It’s about that time of year — the kids are immersed back in school, the season is changing, and it’s the beginning of the cold and flu season.

Many of us (including me) carry a helpful little product in the car or purse, and even have one at home.

When washing hands isn’t possible, it seems helpful and handy to squirt a little dab of soap that promises to kill 99.9% of bacteria on the hands, doesn’t it?

Yet is this product really necessary in the fight against germs? And is it safe?

Antibacterial soap was developed for hospitals and environments that require a sterile environment. It has been a valuable development– and there are occasions when the use of antibacterial soap is crucial. Only recently have these soaps entered the mainstream market, and today the market is full of antibacterials soaps and cleaners.

Yet recent research indicates it may not be the best or safest alternative:

  • Antibacterials soaps do not work any better than plain soap and water. (“Soaps and lotions that include antibacterial agents have no benefit over ordinary soap and water…” source:
  • Overuse can lead to drug-resistant bacteria. Antibacterial soaps contain antibiotics. When antibiotics are overused for unnecessary purposes, bacteria can become resistant to them.
  • Research has shown that exposure to bacteria can be good since it strengthens your immune system. A recent hypothesis called the “hygiene hypothesis” says that an environment that is too clean leads to more allergies and asthma.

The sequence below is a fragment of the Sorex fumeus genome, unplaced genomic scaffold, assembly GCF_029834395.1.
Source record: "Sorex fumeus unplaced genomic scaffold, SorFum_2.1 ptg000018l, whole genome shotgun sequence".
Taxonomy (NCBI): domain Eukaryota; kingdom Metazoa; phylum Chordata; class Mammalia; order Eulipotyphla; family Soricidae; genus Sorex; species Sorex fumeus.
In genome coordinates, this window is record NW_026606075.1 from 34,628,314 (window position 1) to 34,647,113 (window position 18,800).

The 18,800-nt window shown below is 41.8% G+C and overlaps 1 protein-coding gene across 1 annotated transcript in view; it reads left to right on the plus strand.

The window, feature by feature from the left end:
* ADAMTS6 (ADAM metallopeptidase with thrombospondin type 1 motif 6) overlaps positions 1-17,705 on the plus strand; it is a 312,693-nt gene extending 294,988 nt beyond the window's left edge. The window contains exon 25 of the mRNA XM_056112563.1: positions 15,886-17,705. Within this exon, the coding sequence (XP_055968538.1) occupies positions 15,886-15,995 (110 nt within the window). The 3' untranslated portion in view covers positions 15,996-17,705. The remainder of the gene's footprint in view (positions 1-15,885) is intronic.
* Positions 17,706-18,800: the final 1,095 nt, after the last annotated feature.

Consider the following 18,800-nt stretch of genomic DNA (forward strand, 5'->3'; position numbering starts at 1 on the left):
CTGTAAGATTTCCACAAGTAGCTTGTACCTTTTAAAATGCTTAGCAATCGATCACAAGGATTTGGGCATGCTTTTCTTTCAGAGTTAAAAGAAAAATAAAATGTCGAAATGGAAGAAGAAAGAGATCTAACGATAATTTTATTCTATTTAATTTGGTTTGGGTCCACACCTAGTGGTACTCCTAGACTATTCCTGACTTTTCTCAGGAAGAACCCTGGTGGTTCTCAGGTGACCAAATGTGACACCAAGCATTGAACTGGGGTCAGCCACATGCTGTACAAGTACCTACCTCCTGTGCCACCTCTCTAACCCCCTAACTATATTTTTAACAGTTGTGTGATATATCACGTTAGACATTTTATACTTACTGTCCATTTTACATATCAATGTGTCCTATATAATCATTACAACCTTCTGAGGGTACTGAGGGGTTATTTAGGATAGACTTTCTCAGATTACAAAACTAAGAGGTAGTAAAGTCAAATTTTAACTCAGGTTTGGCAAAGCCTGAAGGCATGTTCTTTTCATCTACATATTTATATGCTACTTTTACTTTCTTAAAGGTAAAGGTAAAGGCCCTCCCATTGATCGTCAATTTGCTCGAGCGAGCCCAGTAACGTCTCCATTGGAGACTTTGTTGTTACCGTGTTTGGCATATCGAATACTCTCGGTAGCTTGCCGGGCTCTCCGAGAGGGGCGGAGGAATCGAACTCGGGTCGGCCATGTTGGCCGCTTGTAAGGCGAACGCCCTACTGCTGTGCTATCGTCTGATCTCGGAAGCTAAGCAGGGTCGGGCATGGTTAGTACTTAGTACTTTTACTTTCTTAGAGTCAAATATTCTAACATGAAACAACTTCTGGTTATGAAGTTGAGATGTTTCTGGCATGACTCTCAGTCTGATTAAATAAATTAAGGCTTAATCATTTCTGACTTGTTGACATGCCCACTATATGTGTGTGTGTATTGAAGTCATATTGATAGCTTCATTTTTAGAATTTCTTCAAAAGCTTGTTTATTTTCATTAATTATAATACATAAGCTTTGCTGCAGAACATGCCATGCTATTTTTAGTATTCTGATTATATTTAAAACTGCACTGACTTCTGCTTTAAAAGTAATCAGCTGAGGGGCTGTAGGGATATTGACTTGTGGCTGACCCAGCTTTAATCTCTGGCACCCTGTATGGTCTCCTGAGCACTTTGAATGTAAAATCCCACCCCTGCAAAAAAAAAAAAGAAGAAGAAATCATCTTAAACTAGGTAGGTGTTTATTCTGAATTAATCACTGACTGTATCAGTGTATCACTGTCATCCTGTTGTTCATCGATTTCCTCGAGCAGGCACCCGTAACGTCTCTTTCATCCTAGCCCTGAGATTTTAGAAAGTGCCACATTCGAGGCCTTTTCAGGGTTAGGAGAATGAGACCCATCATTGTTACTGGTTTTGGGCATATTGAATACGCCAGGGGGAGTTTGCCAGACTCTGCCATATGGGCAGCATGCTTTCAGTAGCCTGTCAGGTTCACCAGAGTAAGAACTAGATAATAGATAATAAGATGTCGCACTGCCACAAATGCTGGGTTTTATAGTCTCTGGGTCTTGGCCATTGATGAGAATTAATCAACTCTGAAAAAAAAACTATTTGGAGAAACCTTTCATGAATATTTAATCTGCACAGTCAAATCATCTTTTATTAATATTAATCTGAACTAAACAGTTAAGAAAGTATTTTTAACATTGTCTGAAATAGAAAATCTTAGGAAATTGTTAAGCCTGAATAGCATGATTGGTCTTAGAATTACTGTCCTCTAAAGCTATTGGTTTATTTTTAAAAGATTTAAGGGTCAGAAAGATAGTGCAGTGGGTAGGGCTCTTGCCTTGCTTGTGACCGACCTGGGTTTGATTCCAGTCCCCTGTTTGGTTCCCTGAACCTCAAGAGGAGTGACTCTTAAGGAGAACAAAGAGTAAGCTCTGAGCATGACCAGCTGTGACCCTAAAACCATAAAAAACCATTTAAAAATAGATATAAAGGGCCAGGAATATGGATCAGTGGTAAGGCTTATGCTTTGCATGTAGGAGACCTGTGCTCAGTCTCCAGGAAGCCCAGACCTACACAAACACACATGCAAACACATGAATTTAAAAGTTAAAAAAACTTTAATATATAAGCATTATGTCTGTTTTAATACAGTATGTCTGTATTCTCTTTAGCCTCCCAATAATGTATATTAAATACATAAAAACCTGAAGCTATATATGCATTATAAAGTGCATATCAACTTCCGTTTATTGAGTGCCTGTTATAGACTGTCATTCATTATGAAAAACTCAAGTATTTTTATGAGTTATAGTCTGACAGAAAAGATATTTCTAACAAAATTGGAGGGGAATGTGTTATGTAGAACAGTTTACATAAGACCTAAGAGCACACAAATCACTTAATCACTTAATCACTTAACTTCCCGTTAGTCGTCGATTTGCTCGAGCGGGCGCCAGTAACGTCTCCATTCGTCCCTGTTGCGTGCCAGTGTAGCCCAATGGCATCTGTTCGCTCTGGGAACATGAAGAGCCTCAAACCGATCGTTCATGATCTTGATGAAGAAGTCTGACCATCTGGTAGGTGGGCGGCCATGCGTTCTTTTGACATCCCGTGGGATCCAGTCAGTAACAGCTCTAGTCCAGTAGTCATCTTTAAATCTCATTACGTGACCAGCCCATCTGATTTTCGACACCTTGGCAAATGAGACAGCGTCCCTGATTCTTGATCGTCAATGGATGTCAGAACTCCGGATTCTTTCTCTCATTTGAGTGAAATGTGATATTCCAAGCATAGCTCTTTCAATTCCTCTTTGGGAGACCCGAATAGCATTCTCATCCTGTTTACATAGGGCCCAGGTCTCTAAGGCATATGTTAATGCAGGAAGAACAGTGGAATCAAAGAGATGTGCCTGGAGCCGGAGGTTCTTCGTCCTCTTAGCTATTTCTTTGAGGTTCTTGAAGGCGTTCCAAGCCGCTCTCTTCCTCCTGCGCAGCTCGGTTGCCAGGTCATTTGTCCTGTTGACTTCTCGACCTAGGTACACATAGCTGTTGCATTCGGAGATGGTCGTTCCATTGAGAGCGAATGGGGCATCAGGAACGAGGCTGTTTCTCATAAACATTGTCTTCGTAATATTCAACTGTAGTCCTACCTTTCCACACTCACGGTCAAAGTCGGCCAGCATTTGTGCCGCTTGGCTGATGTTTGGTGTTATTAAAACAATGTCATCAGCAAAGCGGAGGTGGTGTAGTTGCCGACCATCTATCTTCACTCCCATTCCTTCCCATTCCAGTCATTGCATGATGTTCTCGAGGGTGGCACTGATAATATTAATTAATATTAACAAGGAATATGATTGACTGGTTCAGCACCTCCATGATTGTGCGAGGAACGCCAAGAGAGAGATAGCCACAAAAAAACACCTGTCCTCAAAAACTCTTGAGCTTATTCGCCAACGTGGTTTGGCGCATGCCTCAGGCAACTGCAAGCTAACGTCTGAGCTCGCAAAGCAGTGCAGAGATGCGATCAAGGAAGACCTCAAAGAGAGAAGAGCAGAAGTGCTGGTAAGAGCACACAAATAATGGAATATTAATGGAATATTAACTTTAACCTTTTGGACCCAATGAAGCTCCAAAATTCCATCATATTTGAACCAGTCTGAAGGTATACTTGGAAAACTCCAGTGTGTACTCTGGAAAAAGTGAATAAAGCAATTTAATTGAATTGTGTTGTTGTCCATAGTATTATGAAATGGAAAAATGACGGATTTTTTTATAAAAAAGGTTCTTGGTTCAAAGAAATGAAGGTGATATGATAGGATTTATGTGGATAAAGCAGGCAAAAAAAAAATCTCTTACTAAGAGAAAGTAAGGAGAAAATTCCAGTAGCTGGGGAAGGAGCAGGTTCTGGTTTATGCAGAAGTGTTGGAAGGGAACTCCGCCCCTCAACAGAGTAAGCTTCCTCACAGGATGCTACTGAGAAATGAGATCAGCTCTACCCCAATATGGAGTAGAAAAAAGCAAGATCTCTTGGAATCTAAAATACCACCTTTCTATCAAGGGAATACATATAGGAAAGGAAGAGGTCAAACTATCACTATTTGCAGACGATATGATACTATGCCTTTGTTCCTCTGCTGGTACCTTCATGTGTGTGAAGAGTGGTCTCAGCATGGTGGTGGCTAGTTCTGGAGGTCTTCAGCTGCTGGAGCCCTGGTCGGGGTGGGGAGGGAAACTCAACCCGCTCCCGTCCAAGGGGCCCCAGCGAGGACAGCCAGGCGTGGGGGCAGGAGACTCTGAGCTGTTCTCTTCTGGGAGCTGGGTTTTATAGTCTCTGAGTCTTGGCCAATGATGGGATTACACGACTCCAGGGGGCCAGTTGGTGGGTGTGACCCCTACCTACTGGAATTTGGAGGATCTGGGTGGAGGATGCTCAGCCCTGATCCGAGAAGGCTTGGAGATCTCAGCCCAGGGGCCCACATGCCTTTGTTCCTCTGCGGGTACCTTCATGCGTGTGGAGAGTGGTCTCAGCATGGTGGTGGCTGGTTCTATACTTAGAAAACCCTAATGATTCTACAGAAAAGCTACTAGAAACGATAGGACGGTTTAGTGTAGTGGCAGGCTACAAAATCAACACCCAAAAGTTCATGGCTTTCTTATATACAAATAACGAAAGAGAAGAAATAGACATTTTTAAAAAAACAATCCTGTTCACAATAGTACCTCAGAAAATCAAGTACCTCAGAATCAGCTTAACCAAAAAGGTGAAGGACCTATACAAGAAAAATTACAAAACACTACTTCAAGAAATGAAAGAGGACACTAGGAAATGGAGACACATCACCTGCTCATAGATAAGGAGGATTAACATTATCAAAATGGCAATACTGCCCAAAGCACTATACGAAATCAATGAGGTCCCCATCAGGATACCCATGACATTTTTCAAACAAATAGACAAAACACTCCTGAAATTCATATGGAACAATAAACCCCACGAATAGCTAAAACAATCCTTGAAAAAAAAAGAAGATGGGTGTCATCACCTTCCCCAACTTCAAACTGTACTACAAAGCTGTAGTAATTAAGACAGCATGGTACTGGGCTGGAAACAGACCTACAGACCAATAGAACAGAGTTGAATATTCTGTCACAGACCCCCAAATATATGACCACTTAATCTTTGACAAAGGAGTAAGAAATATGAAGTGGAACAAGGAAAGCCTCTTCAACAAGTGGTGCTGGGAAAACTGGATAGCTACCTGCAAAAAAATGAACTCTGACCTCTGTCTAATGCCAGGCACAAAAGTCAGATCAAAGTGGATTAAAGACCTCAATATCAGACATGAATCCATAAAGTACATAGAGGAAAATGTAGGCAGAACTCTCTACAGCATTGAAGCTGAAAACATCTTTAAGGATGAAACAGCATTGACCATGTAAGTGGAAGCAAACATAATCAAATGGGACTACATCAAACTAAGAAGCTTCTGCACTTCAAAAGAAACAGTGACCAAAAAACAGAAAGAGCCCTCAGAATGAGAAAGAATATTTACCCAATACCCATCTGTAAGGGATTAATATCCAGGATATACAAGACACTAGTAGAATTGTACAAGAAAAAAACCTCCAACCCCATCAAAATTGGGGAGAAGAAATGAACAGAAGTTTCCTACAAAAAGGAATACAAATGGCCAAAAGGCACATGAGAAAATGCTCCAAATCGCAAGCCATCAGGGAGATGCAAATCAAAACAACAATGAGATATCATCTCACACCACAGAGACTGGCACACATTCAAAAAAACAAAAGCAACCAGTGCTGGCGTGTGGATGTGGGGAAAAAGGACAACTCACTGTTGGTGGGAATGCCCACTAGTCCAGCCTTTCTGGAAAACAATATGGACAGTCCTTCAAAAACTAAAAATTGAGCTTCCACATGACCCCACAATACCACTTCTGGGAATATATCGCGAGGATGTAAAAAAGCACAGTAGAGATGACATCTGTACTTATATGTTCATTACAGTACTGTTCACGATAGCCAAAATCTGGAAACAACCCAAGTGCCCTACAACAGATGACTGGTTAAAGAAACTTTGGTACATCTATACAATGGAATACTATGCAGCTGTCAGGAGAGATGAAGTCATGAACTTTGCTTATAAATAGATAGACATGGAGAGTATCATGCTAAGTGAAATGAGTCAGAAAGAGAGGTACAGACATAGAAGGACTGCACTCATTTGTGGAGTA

• Antibacterial soaps kill bacteria, not viruses. The common cold and the flu are caused by viruses.

There are also concerns about Triclosan- an antibiotic found in many antibacterial soaps and cleansers:

  • Triclosan breaks down into very toxic chemicals, including a form of dioxin; methyl triclosan, which is acutely toxic to aquatic life.
  • Triclosan also breaks down into chloroform, a carcinogen formed when triclosan mixes with tap water that has been treated with chlorine. (source:
  • It pollutes the environment. Scientists surveying 85 U.S. rivers and streams found traces of triclosan in more than half.
  • University of Victoria in British Columbia professor, Caren Helbing, ( is finding that even trace amounts of triclosan can be enough to disrupt thyroid function in frogs, and may even affect the process of a tadpole turning into a frog.
  • Triclosan has been proven to inhibit the ability of the hormone to do its job in the frogs tested and many believe that it could also effect how the thyroid hormone works in humans.
  • Triclosan has been linked to eczema, asthma and allergic reactions.
  • Even though there is no evidence that triclosan is keeping homes cleaner, the toxin is showing up in the most unlikely products: toothpaste, shower curtains, cutting boards, and mattresses as well as liquid hand soap, dishwashing detergent, and window cleaner.

Antibacterial cleaners can potentially do more harm than good. It is really not necessary to use these products on our counters, on our skin, on a daily basis– especially those with triclosan. (Here is a recent update on the use of triclosan– it is currently under investigation by the FDA and many manufacturers are still using it:

In the meantime, here’s how you can protect yourself– with ideas from “”:

  • Aim to be clean, not germ-free. People who are exposed to household germs more often develop stronger immune systems and are healthier overall.
  • Read product labels. If you see the words “antibacterial,” or “triclosan,”  find another product.
  • Purchase safe, eco-friendly cleaners or make your own.

Do you use antibacterial soap, and why or why not?


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